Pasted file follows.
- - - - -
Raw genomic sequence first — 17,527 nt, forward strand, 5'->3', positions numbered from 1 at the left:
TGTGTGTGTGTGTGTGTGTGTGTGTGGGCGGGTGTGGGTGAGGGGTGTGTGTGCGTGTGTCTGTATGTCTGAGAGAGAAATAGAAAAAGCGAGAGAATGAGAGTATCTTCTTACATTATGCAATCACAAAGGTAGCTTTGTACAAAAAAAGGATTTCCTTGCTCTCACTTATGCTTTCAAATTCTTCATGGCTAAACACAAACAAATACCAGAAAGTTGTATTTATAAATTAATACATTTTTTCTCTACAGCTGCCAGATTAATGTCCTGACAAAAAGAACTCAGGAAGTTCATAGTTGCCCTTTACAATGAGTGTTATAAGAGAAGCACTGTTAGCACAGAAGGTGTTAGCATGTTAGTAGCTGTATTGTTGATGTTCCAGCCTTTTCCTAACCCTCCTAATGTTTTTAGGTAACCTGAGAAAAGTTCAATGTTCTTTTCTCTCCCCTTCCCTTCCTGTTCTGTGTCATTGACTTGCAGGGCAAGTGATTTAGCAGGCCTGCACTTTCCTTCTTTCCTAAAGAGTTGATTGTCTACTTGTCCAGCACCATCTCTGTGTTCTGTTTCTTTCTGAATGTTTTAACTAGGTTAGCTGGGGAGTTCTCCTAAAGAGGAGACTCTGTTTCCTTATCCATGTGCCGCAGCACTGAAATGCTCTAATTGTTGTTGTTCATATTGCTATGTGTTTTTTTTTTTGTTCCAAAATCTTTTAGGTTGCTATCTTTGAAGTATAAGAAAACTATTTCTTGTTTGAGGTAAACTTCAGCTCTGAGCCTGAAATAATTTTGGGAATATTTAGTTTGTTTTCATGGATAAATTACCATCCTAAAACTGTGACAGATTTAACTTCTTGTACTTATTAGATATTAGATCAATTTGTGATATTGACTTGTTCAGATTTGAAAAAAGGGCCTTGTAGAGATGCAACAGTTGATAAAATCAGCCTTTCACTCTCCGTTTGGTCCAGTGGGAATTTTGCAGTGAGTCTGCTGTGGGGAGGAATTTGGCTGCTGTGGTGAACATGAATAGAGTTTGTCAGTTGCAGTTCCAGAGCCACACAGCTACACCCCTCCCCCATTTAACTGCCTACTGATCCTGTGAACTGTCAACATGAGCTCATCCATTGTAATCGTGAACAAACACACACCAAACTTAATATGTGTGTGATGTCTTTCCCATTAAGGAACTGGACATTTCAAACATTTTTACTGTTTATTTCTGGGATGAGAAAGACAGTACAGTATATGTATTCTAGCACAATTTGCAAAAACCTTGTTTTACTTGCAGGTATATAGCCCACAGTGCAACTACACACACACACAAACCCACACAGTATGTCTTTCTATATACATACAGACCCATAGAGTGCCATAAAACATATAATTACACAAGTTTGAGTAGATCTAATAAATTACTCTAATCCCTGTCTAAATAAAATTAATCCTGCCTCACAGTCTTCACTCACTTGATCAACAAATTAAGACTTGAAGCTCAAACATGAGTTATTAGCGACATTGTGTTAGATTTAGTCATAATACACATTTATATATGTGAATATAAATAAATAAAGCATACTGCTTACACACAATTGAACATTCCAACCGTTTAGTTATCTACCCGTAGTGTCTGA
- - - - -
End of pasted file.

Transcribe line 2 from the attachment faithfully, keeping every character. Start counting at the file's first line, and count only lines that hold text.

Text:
TGTGTGTGTGTGTGTGTGTGTGTGTGGGCGGGTGTGGGTGAGGGGTGTGTGTGCGTGTGTCTGTATGTCTGAGAGAGAAATAGAAAAAGCGAGAGAATGAGAGTATCTTCTTACATTATGCAATCACAAAGGTAGCTTTGTACAAAAAAAGGATTTCCTTGCTCTCACTTATGCTTTCAAATTCTTCATGGCTAAACACAAACAAATACCAGAAAGTTGTATTTATAAATTAATACATTTTTTCTCTACAGCTGCCAGATTAATGTCCTGACAAAAAGAACTCAGGAAGTTCATAGTTGCCCTTTACAATGAGTGTTATAAGAGAAGCACTGTTAGCACAGAAGGTGTTAGCATGTTAGTAGCTGTATTGTTGATGTTCCAGCCTTTTCCTAACCCTCCTAATGTTTTTAGGTAACCTGAGAAAAGTTCAATGTTCTTTTCTCTCCCCTTCCCTTCCTGTTCTGTGTCATTGACTTGCAGGGCAAGTGATTTAGCAGGCCTGCACTTTCCTTCTTTCCTAAAGAGTTGATTGTCTACTTGTCCAGCACCATCTCTGTGTTCTGTTTCTTTCTGAATGTTTTAACTAGGTTAGCTGGGGAGTTCTCCTAAAGAGGAGACTCTGTTTCCTTATCCATGTGCCGCAGCACTGAAATGCTCTAATTGTTGTTGTTCATATTGCTATGTGTTTTTTTTTTTGTTCCAAAATCTTTTAGGTTGCTATCTTTGAAGTATAAGAAAACTATTTCTTGTTTGAGGTAAACTTCAGCTCTGAGCCTGAAATAATTTTGGGAATATTTAGTTTGTTTTCATGGATAAATTACCATCCTAAAACTGTGACAGATTTAACTTCTTGTACTTATTAGATATTAGATCAATTTGTGATATTGACTTGTTCAGATTTGAAAAAAGGGCCTTGTAGAGATGCAACAGTTGATAAAATCAGCCTTTCACTCTCCGTTTGGTCCAGTGGGAATTTTGCAGTGAGTCTGCTGTGGGGAGGAATTTGGCTGCTGTGGTGAACATGAATAGAGTTTGTCAGTTGCAGTTCCAGAGCCACACAGCTACACCCCTCCCCCATTTAACTGCCTACTGATCCTGTGAACTGTCAACATGAGCTCATCCATTGTAATCGTGAACAAACACACACCAAACTTAATATGTGTGTGATGTCTTTCCCATTAAGGAACTGGACATTTCAAACATTTTTACTGTTTATTTCTGGGATGAGAAAGACAGTACAGTATATGTATTCTAGCACAATTTGCAAAAACCTTGTTTTACTTGCAGGTATATAGCCCACAGTGCAACTACACACACACACAAACCCACACAGTATGTCTTTCTATATACATACAGACCCATAGAGTGCCATAAAACATATAATTACACAAGTTTGAGTAGATCTAATAAATTACTCTAATCCCTGTCTAAATAAAATTAATCCTGCCTCACAGTCTTCACTCACTTGATCAACAAATTAAGACTTGAAGCTCAAACATGAGTTATTAGCGACATTGTGTTAGATTTAGTCATAATACACATTTATATATGTGAATATAAATAAATAAAGCATACTGCTTACACACAATTGAACATTCCAACCGTTTAGTTATCTACCCGTAGTGTCTGA